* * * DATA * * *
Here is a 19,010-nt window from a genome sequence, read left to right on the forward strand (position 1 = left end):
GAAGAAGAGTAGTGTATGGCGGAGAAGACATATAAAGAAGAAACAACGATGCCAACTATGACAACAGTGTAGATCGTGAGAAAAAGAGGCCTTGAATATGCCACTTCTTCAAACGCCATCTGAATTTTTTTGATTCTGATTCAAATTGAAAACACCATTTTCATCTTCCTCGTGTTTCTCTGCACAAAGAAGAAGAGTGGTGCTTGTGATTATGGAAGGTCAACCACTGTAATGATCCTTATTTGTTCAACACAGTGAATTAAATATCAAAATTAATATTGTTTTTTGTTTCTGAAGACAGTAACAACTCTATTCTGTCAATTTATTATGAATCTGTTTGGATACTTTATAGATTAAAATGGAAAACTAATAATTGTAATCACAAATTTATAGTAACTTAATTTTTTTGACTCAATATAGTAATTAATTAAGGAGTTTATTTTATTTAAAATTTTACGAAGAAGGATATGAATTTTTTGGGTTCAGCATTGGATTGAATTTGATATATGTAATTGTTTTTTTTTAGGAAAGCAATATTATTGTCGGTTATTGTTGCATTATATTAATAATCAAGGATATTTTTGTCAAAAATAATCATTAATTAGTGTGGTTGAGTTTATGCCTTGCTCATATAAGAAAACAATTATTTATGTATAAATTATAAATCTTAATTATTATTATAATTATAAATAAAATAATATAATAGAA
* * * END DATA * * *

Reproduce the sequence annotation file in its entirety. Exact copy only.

Here is a 19,010-nt window from a genome sequence, read left to right on the forward strand (position 1 = left end):
GAAGAAGAGTAGTGTATGGCGGAGAAGACATATAAAGAAGAAACAACGATGCCAACTATGACAACAGTGTAGATCGTGAGAAAAAGAGGCCTTGAATATGCCACTTCTTCAAACGCCATCTGAATTTTTTTGATTCTGATTCAAATTGAAAACACCATTTTCATCTTCCTCGTGTTTCTCTGCACAAAGAAGAAGAGTGGTGCTTGTGATTATGGAAGGTCAACCACTGTAATGATCCTTATTTGTTCAACACAGTGAATTAAATATCAAAATTAATATTGTTTTTTGTTTCTGAAGACAGTAACAACTCTATTCTGTCAATTTATTATGAATCTGTTTGGATACTTTATAGATTAAAATGGAAAACTAATAATTGTAATCACAAATTTATAGTAACTTAATTTTTTTGACTCAATATAGTAATTAATTAAGGAGTTTATTTTATTTAAAATTTTACGAAGAAGGATATGAATTTTTTGGGTTCAGCATTGGATTGAATTTGATATATGTAATTGTTTTTTTTTAGGAAAGCAATATTATTGTCGGTTATTGTTGCATTATATTAATAATCAAGGATATTTTTGTCAAAAATAATCATTAATTAGTGTGGTTGAGTTTATGCCTTGCTCATATAAGAAAACAATTATTTATGTATAAATTATAAATCTTAATTATTATTATAATTATAAATAAAATAATATAATAGAA